Of 1293 children, 713 (55.1%) children reported pain lasting 1 day or longer in the month before the survey, of whom 329 reported LBP (25.4% of the total sample). In mothers, the 1 month period prevalence of AP, LBP, and WP was 45.8%, 30.9%, and 6.7%, respectively, and in fathers 39.8%, 27.2%, and 4.0%.
Children with high total psychosocial difficulties—that is, children who reported high levels of adverse behaviour—were more likely to report pain than their peers (RR = 1.8; 95% CI 1.5 to 2.3), after adjusting for child age and sex. These children also had a significant increased risk of LBP (RR = 2.4; 95% CI 1.8 to 3.3).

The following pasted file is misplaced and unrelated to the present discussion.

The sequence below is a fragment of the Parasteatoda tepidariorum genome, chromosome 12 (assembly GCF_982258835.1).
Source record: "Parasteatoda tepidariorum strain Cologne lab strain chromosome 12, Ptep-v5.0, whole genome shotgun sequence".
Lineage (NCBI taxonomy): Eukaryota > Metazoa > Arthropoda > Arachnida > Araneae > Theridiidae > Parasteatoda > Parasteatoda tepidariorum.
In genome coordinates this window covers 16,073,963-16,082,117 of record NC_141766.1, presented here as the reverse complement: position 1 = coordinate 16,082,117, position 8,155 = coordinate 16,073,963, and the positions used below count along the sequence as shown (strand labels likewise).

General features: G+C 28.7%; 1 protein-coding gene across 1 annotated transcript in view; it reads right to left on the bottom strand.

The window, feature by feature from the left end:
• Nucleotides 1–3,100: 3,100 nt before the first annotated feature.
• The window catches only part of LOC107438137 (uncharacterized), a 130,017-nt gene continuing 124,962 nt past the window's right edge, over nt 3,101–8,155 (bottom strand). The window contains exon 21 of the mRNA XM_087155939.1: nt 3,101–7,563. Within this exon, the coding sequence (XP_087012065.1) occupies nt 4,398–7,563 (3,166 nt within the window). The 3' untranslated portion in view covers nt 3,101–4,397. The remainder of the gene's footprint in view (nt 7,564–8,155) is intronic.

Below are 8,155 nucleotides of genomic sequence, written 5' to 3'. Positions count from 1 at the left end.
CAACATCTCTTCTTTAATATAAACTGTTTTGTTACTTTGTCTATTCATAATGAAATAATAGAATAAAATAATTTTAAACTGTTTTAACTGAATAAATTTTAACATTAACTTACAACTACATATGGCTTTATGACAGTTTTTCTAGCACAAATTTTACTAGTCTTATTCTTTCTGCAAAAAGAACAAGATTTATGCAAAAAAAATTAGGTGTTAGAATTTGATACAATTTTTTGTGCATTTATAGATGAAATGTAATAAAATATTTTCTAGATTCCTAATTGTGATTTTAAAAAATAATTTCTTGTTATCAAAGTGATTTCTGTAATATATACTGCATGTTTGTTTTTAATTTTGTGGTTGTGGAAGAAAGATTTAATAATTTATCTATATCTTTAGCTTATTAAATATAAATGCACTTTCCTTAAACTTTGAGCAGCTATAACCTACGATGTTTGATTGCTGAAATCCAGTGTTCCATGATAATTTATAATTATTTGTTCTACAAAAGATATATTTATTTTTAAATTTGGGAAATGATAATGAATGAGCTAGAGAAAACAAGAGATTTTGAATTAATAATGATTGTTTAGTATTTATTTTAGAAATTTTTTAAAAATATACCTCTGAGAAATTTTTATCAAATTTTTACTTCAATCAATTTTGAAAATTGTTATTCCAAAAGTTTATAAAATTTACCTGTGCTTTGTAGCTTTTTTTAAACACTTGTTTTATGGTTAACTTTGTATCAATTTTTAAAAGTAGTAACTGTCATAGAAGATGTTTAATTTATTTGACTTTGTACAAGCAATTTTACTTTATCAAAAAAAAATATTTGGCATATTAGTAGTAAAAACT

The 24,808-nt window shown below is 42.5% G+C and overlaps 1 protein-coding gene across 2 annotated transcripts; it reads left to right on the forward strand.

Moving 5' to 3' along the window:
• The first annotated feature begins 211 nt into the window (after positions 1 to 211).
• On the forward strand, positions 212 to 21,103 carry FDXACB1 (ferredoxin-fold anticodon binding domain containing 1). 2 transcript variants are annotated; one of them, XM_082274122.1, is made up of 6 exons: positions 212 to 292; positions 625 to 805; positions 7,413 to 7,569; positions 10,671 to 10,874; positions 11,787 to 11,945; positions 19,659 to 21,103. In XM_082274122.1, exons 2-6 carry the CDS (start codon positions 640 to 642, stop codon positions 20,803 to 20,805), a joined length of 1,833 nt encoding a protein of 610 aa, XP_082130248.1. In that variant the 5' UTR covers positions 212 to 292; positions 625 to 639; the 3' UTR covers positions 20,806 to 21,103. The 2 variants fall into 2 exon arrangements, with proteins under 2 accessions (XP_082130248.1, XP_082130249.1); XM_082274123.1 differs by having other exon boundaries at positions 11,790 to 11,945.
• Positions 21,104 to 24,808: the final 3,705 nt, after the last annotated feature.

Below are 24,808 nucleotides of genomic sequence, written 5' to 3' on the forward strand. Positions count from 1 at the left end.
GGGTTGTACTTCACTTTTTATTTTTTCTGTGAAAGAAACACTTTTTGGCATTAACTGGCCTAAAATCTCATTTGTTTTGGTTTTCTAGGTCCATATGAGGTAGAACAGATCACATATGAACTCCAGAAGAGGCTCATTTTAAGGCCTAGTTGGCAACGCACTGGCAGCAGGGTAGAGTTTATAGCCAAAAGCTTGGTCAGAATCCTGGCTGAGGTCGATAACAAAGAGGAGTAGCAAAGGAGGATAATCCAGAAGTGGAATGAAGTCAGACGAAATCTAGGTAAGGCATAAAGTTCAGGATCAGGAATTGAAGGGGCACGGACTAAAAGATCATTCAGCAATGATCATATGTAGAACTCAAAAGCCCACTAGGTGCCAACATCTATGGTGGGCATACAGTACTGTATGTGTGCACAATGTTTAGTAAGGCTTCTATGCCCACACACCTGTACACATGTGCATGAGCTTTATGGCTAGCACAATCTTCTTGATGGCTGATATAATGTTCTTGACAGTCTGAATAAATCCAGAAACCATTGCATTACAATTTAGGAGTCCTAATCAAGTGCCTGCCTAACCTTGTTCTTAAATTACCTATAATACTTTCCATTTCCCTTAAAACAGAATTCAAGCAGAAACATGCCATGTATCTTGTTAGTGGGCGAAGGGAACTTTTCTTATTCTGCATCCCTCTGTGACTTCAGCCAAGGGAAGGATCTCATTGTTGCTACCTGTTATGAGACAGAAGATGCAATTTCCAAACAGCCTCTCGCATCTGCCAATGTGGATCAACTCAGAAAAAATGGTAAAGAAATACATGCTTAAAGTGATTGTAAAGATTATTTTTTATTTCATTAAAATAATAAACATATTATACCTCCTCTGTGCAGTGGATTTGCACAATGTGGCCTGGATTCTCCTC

Of children whose parents both reported AP, 59.9% also reported AP, compared with 49.4% of children whose parents were both pain free (χ2 = 4.08; p<0.05). However, when these results were expressed as an age adjusted risk, the magnitude of the effect was neither large, nor significant. Further, the effect of high psychosocial difficulties had no impact on the relationship between parent and child pain. This (lack of) association was found between all AP-AP relationships examined (table 1), and no significant differences were found between maternal and paternal pain.